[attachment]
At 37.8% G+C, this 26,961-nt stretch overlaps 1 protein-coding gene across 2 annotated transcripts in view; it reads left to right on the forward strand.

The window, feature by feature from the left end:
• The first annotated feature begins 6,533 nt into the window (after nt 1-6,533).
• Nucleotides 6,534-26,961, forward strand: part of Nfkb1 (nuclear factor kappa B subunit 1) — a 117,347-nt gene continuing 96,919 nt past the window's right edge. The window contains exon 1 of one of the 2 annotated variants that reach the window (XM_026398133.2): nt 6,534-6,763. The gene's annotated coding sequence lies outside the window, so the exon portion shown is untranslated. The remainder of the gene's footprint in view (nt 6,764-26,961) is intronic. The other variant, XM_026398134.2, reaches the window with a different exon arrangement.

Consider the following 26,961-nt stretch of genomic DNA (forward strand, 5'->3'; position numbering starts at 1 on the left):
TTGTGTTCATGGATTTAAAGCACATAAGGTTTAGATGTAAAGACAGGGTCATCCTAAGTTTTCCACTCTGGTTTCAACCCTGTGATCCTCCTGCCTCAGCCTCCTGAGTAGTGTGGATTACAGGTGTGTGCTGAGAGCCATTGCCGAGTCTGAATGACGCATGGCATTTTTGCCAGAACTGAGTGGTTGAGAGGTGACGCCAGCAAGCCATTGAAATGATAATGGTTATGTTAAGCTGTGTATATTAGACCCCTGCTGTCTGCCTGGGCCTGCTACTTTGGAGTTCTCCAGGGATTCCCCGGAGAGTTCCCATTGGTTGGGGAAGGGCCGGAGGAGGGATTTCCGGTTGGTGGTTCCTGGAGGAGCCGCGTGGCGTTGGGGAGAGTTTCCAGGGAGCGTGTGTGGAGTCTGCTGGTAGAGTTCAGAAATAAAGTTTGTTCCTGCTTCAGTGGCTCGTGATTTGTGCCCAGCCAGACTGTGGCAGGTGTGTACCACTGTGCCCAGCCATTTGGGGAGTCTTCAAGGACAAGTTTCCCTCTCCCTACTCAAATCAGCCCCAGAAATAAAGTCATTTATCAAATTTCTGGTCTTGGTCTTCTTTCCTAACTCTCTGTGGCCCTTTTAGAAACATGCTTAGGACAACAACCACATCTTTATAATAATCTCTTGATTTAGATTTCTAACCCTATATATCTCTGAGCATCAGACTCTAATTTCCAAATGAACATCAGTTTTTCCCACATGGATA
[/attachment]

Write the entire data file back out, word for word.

At 37.8% G+C, this 26,961-nt stretch overlaps 1 protein-coding gene across 2 annotated transcripts in view; it reads left to right on the forward strand.

The window, feature by feature from the left end:
• The first annotated feature begins 6,533 nt into the window (after nt 1-6,533).
• Nucleotides 6,534-26,961, forward strand: part of Nfkb1 (nuclear factor kappa B subunit 1) — a 117,347-nt gene continuing 96,919 nt past the window's right edge. The window contains exon 1 of one of the 2 annotated variants that reach the window (XM_026398133.2): nt 6,534-6,763. The gene's annotated coding sequence lies outside the window, so the exon portion shown is untranslated. The remainder of the gene's footprint in view (nt 6,764-26,961) is intronic. The other variant, XM_026398134.2, reaches the window with a different exon arrangement.

Consider the following 26,961-nt stretch of genomic DNA (forward strand, 5'->3'; position numbering starts at 1 on the left):
TTGTGTTCATGGATTTAAAGCACATAAGGTTTAGATGTAAAGACAGGGTCATCCTAAGTTTTCCACTCTGGTTTCAACCCTGTGATCCTCCTGCCTCAGCCTCCTGAGTAGTGTGGATTACAGGTGTGTGCTGAGAGCCATTGCCGAGTCTGAATGACGCATGGCATTTTTGCCAGAACTGAGTGGTTGAGAGGTGACGCCAGCAAGCCATTGAAATGATAATGGTTATGTTAAGCTGTGTATATTAGACCCCTGCTGTCTGCCTGGGCCTGCTACTTTGGAGTTCTCCAGGGATTCCCCGGAGAGTTCCCATTGGTTGGGGAAGGGCCGGAGGAGGGATTTCCGGTTGGTGGTTCCTGGAGGAGCCGCGTGGCGTTGGGGAGAGTTTCCAGGGAGCGTGTGTGGAGTCTGCTGGTAGAGTTCAGAAATAAAGTTTGTTCCTGCTTCAGTGGCTCGTGATTTGTGCCCAGCCAGACTGTGGCAGGTGTGTACCACTGTGCCCAGCCATTTGGGGAGTCTTCAAGGACAAGTTTCCCTCTCCCTACTCAAATCAGCCCCAGAAATAAAGTCATTTATCAAATTTCTGGTCTTGGTCTTCTTTCCTAACTCTCTGTGGCCCTTTTAGAAACATGCTTAGGACAACAACCACATCTTTATAATAATCTCTTGATTTAGATTTCTAACCCTATATATCTCTGAGCATCAGACTCTAATTTCCAAATGAACATCAGTTTTTCCCACATGGATA